Example: You’ve been fed up for ages that you are working so hard in your job that it leaves you too little energy to go to the gym.

Now, as if you knew that this is just an excuse, finish off the following sentence with the real unconscious truth.

“I am committed to…”


* “I am committed to blaming everything else for my own lack of action”
* “I am committed to finding excuses not to exercise
* “I am committed to convincing myself I am too tired when that’s not actually true”
* “I am committed to presenting myself as a victim”

2, Say the unconscious commitment out loud and notice the emotional effect it creates in you. If it feels uncomfortable there’s a good chance you’re on the money!

3, The next step is to repeat the statement out loud over and over, but each time vary the way that you say it. Say it slowly then really quickly. Use a high pitched voice and then a deep low voice. Say it in a sexy voice and then in the style of your favourite cartoon character.

Carry on doing this for a little while and then check back in with your feelings to see how the statement affects you now. This process is very good at ‘de-sensitising’ the unconscious commitment by removing its emotional charge. When you can say the statement without any negative sensations, move on.

4, This is a really important step. Identify the positive intention your unconscious had in giving you this commitment. Ask yourself “What are all the positive ways in which this unconscious commitment has served me?” And with whatever comes up, send your deep gratitude and love to your unconscious for everything it has been trying to do you for doing.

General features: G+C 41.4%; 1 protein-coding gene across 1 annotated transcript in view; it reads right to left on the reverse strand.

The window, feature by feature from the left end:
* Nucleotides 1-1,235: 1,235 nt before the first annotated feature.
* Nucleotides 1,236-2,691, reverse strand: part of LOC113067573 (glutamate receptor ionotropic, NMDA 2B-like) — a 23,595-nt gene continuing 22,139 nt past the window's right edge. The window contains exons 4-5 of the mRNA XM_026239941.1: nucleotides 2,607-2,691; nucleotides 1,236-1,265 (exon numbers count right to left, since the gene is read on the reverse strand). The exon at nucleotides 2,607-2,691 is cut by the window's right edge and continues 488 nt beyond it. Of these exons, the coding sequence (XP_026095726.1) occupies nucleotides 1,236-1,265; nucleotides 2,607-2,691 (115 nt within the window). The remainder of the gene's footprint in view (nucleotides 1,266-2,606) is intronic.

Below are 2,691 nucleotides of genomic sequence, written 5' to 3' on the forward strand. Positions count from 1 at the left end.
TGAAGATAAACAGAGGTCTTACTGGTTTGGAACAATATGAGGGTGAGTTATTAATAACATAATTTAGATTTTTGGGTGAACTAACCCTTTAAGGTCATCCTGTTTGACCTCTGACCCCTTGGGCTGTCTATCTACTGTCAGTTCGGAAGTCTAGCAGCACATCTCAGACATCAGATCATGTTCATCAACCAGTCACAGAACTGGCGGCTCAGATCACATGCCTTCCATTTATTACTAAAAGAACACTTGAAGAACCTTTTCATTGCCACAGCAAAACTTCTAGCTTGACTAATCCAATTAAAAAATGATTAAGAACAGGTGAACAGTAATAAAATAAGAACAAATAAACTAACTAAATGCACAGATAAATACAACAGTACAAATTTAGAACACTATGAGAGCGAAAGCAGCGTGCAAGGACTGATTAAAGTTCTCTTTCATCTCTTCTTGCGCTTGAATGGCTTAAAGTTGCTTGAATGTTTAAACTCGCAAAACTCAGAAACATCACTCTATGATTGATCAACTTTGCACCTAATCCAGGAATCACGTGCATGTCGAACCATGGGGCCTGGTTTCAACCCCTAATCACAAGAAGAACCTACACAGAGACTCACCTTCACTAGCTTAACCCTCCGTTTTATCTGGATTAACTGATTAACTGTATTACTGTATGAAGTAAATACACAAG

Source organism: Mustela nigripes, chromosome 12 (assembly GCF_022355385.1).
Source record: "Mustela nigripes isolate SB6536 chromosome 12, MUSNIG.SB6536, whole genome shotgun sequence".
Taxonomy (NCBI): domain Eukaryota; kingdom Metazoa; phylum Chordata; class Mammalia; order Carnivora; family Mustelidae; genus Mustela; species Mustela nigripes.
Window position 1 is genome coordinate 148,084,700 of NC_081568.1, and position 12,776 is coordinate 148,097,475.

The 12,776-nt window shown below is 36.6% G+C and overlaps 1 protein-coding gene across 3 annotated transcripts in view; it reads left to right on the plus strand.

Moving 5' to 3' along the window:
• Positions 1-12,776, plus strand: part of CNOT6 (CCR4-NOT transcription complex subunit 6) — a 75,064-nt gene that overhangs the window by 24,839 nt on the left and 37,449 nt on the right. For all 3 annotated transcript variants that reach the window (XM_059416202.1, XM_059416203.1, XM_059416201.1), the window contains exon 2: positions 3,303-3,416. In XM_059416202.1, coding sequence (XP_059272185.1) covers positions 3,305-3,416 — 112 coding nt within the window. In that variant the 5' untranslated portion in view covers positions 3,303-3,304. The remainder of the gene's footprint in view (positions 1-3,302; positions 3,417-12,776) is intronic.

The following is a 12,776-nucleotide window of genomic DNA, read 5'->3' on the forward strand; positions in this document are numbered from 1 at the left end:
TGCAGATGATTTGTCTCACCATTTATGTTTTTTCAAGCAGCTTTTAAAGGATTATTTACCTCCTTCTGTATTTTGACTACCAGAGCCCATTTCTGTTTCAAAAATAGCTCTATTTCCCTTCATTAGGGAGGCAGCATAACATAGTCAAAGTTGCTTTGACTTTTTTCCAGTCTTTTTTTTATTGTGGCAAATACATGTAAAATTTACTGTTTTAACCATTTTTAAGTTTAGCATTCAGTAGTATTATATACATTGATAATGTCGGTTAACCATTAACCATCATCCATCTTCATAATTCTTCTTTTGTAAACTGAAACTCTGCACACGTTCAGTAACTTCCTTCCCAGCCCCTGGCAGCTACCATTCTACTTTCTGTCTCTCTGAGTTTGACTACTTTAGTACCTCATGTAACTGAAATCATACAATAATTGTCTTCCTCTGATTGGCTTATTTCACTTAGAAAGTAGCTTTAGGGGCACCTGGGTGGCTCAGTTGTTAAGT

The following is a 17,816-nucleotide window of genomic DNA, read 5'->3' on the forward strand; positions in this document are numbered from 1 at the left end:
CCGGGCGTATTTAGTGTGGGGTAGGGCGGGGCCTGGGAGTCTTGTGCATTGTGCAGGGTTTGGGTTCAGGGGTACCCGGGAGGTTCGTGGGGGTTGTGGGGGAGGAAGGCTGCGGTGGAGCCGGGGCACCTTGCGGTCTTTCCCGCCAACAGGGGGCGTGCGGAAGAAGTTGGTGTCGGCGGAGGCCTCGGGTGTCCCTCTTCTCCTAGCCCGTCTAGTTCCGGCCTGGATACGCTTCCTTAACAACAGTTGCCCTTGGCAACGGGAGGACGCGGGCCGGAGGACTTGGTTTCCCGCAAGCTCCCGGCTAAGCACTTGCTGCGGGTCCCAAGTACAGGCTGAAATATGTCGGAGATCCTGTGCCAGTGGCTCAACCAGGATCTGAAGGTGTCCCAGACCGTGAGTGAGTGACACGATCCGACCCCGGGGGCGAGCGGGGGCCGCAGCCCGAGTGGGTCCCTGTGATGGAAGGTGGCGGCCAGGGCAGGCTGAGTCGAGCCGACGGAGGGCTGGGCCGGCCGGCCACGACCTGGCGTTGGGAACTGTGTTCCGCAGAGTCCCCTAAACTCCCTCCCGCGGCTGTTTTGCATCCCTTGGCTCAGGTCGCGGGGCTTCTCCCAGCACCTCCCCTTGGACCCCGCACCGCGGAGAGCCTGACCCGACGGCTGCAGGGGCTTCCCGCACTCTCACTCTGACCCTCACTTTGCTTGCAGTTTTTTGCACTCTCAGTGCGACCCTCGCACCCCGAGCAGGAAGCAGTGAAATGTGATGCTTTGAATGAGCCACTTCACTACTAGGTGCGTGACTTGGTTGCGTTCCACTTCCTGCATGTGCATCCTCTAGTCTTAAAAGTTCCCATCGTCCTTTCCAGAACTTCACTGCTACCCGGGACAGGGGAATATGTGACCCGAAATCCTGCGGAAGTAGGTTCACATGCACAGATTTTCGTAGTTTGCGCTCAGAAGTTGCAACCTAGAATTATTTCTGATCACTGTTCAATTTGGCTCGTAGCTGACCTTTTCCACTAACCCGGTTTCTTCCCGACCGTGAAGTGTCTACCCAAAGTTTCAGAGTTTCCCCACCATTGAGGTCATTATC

Example: By making me frustrated with my it was trying to get me to have a better work / life balance

5, Create a conscious commitment to override the unconscious one

* I am committed to taking the best care of myself
* I am committed to making health and happiness the most important part of my life
* I am committed to finding creative ways to exercise even when I’m busy
* I am committed to being 100% responsible for myself

Repeat the new commitment out loud over and over until it feels natural and a part of you. Do things to remind yourself of it, like putting post-its around your desk, your home or in your car.

When you catch yourself revisiting that old unconscious commitment, which you inevitably will from time to time, just bring yourself gently back by affirming your new commitment until you feel it in your body.

Take great care. Namaste.

Author's Bio: 

Paul Dalton is a Hypnotherapist and Personal Development Coach / Trainer with bags of experience in helping people change their lives for the better, combining skills from: hypnosis, neuro-linguistic programming, life coaching, leadership effectiveness, metaphysics, motivation techniques, and more.

Paul is also the proud creator of www.Life-Happens.co.uk - a Personal Development resource website for everyone interested in the fields of human potential, self-improvement and positive living.

Visit Life Happens today for:

*** FREE "Deep Daily Relaxation" Hypnotherapy MP3 (22 mins) *** FREE Personal Development Podcast: Life Happens LIVE *** FREE "5 Steps to a More Fulfilling Life" E-Course *** FREE Articles and Daily Coaching Blog *** FREE Life Happens Café: Personal Development Forum ***